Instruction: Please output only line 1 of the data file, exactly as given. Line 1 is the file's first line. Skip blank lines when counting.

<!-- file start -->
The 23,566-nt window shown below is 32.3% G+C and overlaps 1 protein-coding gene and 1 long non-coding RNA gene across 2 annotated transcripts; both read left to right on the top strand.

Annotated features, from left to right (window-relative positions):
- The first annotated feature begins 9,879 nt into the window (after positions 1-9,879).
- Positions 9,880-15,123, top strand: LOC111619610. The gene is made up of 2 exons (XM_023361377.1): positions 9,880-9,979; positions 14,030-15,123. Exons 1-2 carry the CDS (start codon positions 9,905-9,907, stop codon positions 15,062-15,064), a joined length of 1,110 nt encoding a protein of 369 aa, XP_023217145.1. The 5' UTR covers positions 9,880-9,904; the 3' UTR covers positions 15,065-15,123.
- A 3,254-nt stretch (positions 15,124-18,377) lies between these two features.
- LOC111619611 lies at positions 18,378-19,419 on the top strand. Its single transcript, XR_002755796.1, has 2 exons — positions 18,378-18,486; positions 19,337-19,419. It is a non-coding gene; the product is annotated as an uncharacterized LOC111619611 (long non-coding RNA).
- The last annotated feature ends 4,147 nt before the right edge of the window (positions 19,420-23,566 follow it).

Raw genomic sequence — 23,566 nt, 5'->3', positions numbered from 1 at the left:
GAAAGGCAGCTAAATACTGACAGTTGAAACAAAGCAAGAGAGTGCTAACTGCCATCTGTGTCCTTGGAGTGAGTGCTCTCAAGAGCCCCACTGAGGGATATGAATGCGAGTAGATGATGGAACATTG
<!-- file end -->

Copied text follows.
The 23,566-nt window shown below is 32.3% G+C and overlaps 1 protein-coding gene and 1 long non-coding RNA gene across 2 annotated transcripts; both read left to right on the top strand.